This awe-inspiring photo of storm clouds and lightning, by Joe Randall, was featured on NASA’s Astronomy Photo of the Day website last week. The image was captured over Colorado and consists of around eighty stacked photographs.
Helicopter Reporter Jerry Ferguson (with help from Pilot Andrew Park took these unbelievable photos earlier this week while filming the weather for a local television station. No, it is not an A-bomb detonated over Phoenix. The photo depicts a dangerous weather phenomenon known as a microburst.
Microbursts are small but powerful rushes of rain-cooled air that collapse toward the ground from a parent thunderstorm. They are basically like a tornado in reverse – while a tornado funnels wind in and up, a microburst’s wind is funneled down and out. Microbursts are created by the downdrafts found in strong thunderstorms and are triggered by two main physical processes — the drag that’s created by falling rain and hail, and evaporation. Once the downdraft hits the ground, the wind — with gusts up to 150 mph — spread out over the land in all directions.
Below is a timelapse video of the same storm shot by Bryan Snider from the vantage point of Phoenix’s Sky Harbor International Airport. The rainshafts in this footage make it look like Mother Nature turned on a faucet.
As an official member of the Cloud Appreciation Society, photos like these make me swoon. These shots are from Ecuador Airlines pilot Santiago Borja. The first was captured through a Boeing 767-300 cockpit window at 37,000 feet over the Pacific Ocean. The second was taken last October along the coast of Venezuela.
In the Washington Post, Borja explained the obstacles he met when taking these types of photos. “Storms are tricky because the lightning is so fast, there is no tripod and there is a lot of reflection from inside lights,” he said. Turbulence and near darkness also added complications to the shot.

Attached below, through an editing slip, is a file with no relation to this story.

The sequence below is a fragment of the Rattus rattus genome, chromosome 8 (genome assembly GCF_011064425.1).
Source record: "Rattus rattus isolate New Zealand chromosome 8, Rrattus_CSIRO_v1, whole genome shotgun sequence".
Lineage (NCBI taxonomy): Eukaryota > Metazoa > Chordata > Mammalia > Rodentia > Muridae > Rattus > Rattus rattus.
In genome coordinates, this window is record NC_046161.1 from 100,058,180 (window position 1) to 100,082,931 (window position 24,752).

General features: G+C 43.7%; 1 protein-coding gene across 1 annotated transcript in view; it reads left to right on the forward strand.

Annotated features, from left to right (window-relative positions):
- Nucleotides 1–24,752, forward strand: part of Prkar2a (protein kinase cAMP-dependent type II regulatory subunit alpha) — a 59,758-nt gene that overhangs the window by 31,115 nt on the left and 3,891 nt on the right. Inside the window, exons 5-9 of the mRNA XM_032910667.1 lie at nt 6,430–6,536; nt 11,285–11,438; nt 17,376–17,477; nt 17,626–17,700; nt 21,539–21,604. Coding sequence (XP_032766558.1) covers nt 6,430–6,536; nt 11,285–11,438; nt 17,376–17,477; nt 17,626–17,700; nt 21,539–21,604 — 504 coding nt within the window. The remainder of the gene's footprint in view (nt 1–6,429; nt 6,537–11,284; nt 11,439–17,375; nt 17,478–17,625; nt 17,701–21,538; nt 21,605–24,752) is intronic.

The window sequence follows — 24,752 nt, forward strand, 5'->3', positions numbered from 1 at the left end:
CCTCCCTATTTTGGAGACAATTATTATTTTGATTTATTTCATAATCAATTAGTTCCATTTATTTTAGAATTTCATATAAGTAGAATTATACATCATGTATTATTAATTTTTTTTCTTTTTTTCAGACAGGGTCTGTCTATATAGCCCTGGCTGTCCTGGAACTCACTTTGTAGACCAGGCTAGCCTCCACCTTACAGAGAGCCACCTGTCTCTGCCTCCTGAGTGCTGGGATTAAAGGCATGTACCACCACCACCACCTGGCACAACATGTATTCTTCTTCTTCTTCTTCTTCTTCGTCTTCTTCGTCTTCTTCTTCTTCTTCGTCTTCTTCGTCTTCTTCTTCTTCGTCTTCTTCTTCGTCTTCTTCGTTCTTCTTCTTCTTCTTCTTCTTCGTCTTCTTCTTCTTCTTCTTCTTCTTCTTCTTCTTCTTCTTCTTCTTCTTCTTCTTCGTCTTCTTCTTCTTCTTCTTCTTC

Rain Room is a hundred square metre field of falling water through which it is possible to walk, trusting that a path can be navigated, without being drenched in the process.
As you walk into the man-made rainfall 3D cameras pickup on your presence, location and movement. The Cameras then send instructions for the rain continue to fall close to people, yet not too close, as they intersect the space. The fact that somebody created a gigantic indoor torrential downpour is cool. But the ability to walk through the deluge without getting the slightest bit wet is outstanding. The installation runs until March and doesn’t cost a penny (pence). I wish I were in London to see it.
All photos courtesy of Oli Scarff
This is a photo taken from above a lightning storm over West Africa by André Kuipers during an extended stay aboard the International Space Station. Lightning storms are a common sight for those on the space station. There are many millions of lightning flashes on Earth everyday. Considering that the ISS orbits Earth 16 times a day you can bet the IIS crew gets quite a show.
A lightning storm in Venezuela has been raging with incredible consistency since at least 1595. Known as “Relámpago del Catatumbo”, this mysterious storm located on the mouth of the Catatumbo river at Lake Maracaibo sees an estimated 1,176,000 electrical discharges per year. The lightning is a cloud-to-cloud arc that forms for 140 to 160 nights a year, 10 hours a night, and as many as 280 times an hour for centuries.
In fact, the lightning, visible from 400 kilometers away, is so regular that it’s been used as a navigation aid by ships and is known among sailors as the “Maracaibo Beacon.” Interestingly, generally little to no sound accompanies this fantastic light show, as the lightning moves from cloud to cloud—far, far above the ground.
(Image courtesy of University Of Florida Lightning Research Group)
How lightning works is still pretty much a mystery. But this summer, some large steps to understanding it’s movement were made. Until recently, there wasn’t fast enough camera technology to capture an x-ray image of lightning.
A new camera has a resolution sharp enough to reveal a bright ball of x-rays at the head of the bolt, with almost no lingering radiation along the bolt’s trail. The X-ray glow follows a so-called lightning leader – a channel in the air that forms a path for the lightning. The leader’s charged tip creates an electric field that accelerates electrons almost to the speed of light and causes the X-ray emissions.
The lightning leader is also known as a step leader, because it seems to travel by leaps and bounds rather than in a continuous line. The trail left by the step leader allows negative charge to travel down, even as positively charged leaders travel upward from the ground to meet in the middle. That triggers a so-called return stroke moving upward from the ground toward the cloud – the flash of what human eyes see as lightning.
You can find a lot more lightning stuff on Artifacting.